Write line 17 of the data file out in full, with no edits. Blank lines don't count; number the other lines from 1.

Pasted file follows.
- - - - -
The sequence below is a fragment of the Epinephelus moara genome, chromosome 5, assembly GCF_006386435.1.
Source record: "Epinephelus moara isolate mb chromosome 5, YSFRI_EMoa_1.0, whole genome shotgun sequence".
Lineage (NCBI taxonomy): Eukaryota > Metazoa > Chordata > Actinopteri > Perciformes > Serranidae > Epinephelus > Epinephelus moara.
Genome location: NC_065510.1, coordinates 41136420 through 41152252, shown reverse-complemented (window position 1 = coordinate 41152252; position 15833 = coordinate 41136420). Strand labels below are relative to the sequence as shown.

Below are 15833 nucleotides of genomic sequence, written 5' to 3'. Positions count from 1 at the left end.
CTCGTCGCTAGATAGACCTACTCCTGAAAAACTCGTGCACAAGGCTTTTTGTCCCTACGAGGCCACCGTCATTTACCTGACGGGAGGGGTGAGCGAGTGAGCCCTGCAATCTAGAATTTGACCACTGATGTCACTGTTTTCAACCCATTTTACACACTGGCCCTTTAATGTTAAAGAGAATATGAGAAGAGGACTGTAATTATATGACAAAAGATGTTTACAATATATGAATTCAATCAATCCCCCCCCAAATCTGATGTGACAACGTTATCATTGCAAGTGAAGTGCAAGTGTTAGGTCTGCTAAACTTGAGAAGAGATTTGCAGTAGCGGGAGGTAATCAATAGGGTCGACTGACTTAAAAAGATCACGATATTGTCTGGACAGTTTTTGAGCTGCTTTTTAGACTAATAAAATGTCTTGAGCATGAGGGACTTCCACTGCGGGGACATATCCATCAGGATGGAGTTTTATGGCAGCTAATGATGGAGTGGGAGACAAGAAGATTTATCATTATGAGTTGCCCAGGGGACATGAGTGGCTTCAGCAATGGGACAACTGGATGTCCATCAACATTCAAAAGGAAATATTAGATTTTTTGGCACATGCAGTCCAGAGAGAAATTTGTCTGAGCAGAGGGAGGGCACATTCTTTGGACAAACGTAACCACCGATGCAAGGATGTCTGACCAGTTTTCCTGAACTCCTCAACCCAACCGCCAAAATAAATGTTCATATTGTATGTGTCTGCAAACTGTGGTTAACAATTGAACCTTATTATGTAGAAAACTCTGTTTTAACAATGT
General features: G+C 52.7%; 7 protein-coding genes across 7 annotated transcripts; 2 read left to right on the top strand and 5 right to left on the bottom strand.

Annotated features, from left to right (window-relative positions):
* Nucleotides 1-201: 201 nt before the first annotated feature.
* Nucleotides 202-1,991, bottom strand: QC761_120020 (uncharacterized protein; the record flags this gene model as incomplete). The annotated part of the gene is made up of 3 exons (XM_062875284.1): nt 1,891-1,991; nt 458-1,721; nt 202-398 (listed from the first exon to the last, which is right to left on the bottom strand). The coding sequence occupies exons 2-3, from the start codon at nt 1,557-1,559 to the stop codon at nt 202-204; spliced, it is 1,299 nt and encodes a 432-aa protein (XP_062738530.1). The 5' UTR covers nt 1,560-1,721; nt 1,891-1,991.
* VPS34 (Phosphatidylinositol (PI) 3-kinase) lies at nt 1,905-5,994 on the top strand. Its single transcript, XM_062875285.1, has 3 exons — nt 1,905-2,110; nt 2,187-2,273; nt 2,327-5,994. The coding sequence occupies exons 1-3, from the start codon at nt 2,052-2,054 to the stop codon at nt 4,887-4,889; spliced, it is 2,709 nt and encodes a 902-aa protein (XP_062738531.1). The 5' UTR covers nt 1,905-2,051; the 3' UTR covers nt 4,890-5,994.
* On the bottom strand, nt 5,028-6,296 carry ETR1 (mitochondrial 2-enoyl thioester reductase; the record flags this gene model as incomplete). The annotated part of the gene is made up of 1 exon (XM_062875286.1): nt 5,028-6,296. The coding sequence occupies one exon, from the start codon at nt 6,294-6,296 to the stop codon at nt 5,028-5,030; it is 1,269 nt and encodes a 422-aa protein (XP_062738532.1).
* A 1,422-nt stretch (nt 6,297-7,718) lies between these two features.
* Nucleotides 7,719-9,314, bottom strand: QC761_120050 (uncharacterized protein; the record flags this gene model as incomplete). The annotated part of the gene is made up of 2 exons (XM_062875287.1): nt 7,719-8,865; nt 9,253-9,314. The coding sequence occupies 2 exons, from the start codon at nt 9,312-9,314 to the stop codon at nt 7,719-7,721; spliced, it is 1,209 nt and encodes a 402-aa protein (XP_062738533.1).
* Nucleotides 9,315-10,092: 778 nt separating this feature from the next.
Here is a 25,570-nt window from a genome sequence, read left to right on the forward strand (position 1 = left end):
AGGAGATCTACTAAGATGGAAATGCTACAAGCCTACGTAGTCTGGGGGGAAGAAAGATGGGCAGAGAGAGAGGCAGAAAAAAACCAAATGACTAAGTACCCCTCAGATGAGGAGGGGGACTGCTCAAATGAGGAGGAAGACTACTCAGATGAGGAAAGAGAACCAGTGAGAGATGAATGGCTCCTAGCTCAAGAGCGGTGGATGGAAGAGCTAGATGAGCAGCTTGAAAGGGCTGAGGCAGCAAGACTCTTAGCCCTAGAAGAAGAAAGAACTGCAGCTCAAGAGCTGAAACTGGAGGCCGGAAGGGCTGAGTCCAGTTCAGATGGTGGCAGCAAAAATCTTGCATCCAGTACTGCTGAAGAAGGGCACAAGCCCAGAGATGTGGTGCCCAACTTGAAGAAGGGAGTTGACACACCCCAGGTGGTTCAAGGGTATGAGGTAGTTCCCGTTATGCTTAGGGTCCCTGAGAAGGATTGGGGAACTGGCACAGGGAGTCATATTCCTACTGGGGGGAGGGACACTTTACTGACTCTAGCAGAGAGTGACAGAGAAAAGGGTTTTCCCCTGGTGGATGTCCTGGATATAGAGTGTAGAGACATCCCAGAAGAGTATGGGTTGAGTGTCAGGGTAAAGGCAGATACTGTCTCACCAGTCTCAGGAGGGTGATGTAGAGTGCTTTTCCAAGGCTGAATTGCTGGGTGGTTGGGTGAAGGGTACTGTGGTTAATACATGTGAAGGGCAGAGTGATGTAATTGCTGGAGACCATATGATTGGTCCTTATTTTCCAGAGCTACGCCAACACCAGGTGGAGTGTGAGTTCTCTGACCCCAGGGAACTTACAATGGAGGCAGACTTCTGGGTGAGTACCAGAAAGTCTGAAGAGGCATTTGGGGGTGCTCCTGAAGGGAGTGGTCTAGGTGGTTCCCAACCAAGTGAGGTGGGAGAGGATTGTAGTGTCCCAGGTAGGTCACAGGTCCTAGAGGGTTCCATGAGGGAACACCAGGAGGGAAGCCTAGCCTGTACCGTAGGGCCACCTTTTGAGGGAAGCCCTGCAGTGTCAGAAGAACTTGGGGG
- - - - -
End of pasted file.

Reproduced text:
AGGAGATCTACTAAGATGGAAATGCTACAAGCCTACGTAGTCTGGGGGGAAGAAAGATGGGCAGAGAGAGAGGCAGAAAAAAACCAAATGACTAAGTACCCCTCAGATGAGGAGGGGGACTGCTCAAATGAGGAGGAAGACTACTCAGATGAGGAAAGAGAACCAGTGAGAGATGAATGGCTCCTAGCTCAAGAGCGGTGGATGGAAGAGCTAGATGAGCAGCTTGAAAGGGCTGAGGCAGCAAGACTCTTAGCCCTAGAAGAAGAAAGAACTGCAGCTCAAGAGCTGAAACTGGAGGCCGGAAGGGCTGAGTCCAGTTCAGATGGTGGCAGCAAAAATCTTGCATCCAGTACTGCTGAAGAAGGGCACAAGCCCAGAGATGTGGTGCCCAACTTGAAGAAGGGAGTTGACACACCCCAGGTGGTTCAAGGGTATGAGGTAGTTCCCGTTATGCTTAGGGTCCCTGAGAAGGATTGGGGAACTGGCACAGGGAGTCATATTCCTACTGGGGGGAGGGACACTTTACTGACTCTAGCAGAGAGTGACAGAGAAAAGGGTTTTCCCCTGGTGGATGTCCTGGATATAGAGTGTAGAGACATCCCAGAAGAGTATGGGTTGAGTGTCAGGGTAAAGGCAGATACTGTCTCACCAGTCTCAGGAGGGTGATGTAGAGTGCTTTTCCAAGGCTGAATTGCTGGGTGGTTGGGTGAAGGGTACTGTGGTTAATACATGTGAAGGGCAGAGTGATGTAATTGCTGGAGACCATATGATTGGTCCTTATTTTCCAGAGCTACGCCAACACCAGGTGGAGTGTGAGTTCTCTGACCCCAGGGAACTTACAATGGAGGCAGACTTCTGGGTGAGTACCAGAAAGTCTGAAGAGGCATTTGGGGGTGCTCCTGAAGGGAGTGGTCTAGGTGGTTCCCAACCAAGTGAGGTGGGAGAGGATTGTAGTGTCCCAGGTAGGTCACAGGTCCTAGAGGGTTCCATGAGGGAACACCAGGAGGGAAGCCTAGCCTGTACCGTAGGGCCACCTTTTGAGGGAAGCCCTGCAGTGTCAGAAGAACTTGGGGG